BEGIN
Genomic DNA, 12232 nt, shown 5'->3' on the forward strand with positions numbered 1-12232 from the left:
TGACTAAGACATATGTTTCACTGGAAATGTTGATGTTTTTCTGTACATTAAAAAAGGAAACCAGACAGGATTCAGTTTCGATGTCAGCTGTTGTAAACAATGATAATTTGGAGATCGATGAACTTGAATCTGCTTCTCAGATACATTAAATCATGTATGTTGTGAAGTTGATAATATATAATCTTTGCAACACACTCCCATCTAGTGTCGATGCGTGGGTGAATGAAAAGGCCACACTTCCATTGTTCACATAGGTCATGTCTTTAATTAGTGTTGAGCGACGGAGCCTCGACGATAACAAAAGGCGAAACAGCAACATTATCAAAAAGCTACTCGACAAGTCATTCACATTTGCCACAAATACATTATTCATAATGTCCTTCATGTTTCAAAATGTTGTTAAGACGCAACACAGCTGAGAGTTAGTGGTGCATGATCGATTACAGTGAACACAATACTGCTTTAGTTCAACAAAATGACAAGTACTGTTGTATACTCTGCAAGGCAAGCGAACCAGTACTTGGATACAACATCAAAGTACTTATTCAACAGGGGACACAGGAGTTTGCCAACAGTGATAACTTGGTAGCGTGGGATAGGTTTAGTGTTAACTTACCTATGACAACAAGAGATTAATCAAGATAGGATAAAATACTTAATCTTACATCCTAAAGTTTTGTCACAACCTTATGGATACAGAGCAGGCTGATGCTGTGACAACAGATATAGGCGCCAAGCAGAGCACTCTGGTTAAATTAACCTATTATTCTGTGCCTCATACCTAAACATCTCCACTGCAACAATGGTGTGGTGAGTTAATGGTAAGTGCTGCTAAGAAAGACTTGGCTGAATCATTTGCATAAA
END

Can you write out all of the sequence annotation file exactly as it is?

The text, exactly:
Genomic DNA, 12232 nt, shown 5'->3' on the forward strand with positions numbered 1-12232 from the left:
TGACTAAGACATATGTTTCACTGGAAATGTTGATGTTTTTCTGTACATTAAAAAAGGAAACCAGACAGGATTCAGTTTCGATGTCAGCTGTTGTAAACAATGATAATTTGGAGATCGATGAACTTGAATCTGCTTCTCAGATACATTAAATCATGTATGTTGTGAAGTTGATAATATATAATCTTTGCAACACACTCCCATCTAGTGTCGATGCGTGGGTGAATGAAAAGGCCACACTTCCATTGTTCACATAGGTCATGTCTTTAATTAGTGTTGAGCGACGGAGCCTCGACGATAACAAAAGGCGAAACAGCAACATTATCAAAAAGCTACTCGACAAGTCATTCACATTTGCCACAAATACATTATTCATAATGTCCTTCATGTTTCAAAATGTTGTTAAGACGCAACACAGCTGAGAGTTAGTGGTGCATGATCGATTACAGTGAACACAATACTGCTTTAGTTCAACAAAATGACAAGTACTGTTGTATACTCTGCAAGGCAAGCGAACCAGTACTTGGATACAACATCAAAGTACTTATTCAACAGGGGACACAGGAGTTTGCCAACAGTGATAACTTGGTAGCGTGGGATAGGTTTAGTGTTAACTTACCTATGACAACAAGAGATTAATCAAGATAGGATAAAATACTTAATCTTACATCCTAAAGTTTTGTCACAACCTTATGGATACAGAGCAGGCTGATGCTGTGACAACAGATATAGGCGCCAAGCAGAGCACTCTGGTTAAATTAACCTATTATTCTGTGCCTCATACCTAAACATCTCCACTGCAACAATGGTGTGGTGAGTTAATGGTAAGTGCTGCTAAGAAAGACTTGGCTGAATCATTTGCATAAA